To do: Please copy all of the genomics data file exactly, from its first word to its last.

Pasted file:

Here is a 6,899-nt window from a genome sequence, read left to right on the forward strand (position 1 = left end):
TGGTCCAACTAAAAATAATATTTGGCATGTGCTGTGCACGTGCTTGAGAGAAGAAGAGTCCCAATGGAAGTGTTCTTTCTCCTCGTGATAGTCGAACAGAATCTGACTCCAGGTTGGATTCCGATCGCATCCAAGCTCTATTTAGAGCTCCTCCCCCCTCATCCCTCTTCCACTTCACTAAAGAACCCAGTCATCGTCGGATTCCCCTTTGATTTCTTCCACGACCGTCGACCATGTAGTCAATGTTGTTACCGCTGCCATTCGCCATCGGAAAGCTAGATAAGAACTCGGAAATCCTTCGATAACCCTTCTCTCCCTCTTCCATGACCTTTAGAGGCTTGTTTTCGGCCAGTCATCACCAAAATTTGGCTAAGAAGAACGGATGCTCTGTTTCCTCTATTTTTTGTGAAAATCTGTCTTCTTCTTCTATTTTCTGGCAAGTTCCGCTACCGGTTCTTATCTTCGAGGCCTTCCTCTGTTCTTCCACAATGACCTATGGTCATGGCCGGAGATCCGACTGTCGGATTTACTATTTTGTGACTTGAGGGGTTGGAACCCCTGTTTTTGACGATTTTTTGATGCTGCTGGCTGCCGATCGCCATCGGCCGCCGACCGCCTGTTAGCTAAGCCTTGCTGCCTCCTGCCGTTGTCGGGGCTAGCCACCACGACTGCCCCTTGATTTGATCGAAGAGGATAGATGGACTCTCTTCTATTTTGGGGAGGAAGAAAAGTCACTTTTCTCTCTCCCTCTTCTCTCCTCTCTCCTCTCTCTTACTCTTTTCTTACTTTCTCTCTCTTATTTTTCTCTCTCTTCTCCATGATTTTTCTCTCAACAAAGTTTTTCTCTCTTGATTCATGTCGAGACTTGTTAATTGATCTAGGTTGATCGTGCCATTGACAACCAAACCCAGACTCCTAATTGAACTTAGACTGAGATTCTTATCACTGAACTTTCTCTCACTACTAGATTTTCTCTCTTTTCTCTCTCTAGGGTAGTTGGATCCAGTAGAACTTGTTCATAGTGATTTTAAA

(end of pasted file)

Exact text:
Here is a 6,899-nt window from a genome sequence, read left to right on the forward strand (position 1 = left end):
TGGTCCAACTAAAAATAATATTTGGCATGTGCTGTGCACGTGCTTGAGAGAAGAAGAGTCCCAATGGAAGTGTTCTTTCTCCTCGTGATAGTCGAACAGAATCTGACTCCAGGTTGGATTCCGATCGCATCCAAGCTCTATTTAGAGCTCCTCCCCCCTCATCCCTCTTCCACTTCACTAAAGAACCCAGTCATCGTCGGATTCCCCTTTGATTTCTTCCACGACCGTCGACCATGTAGTCAATGTTGTTACCGCTGCCATTCGCCATCGGAAAGCTAGATAAGAACTCGGAAATCCTTCGATAACCCTTCTCTCCCTCTTCCATGACCTTTAGAGGCTTGTTTTCGGCCAGTCATCACCAAAATTTGGCTAAGAAGAACGGATGCTCTGTTTCCTCTATTTTTTGTGAAAATCTGTCTTCTTCTTCTATTTTCTGGCAAGTTCCGCTACCGGTTCTTATCTTCGAGGCCTTCCTCTGTTCTTCCACAATGACCTATGGTCATGGCCGGAGATCCGACTGTCGGATTTACTATTTTGTGACTTGAGGGGTTGGAACCCCTGTTTTTGACGATTTTTTGATGCTGCTGGCTGCCGATCGCCATCGGCCGCCGACCGCCTGTTAGCTAAGCCTTGCTGCCTCCTGCCGTTGTCGGGGCTAGCCACCACGACTGCCCCTTGATTTGATCGAAGAGGATAGATGGACTCTCTTCTATTTTGGGGAGGAAGAAAAGTCACTTTTCTCTCTCCCTCTTCTCTCCTCTCTCCTCTCTCTTACTCTTTTCTTACTTTCTCTCTCTTATTTTTCTCTCTCTTCTCCATGATTTTTCTCTCAACAAAGTTTTTCTCTCTTGATTCATGTCGAGACTTGTTAATTGATCTAGGTTGATCGTGCCATTGACAACCAAACCCAGACTCCTAATTGAACTTAGACTGAGATTCTTATCACTGAACTTTCTCTCACTACTAGATTTTCTCTCTTTTCTCTCTCTAGGGTAGTTGGATCCAGTAGAACTTGTTCATAGTGATTTTAAA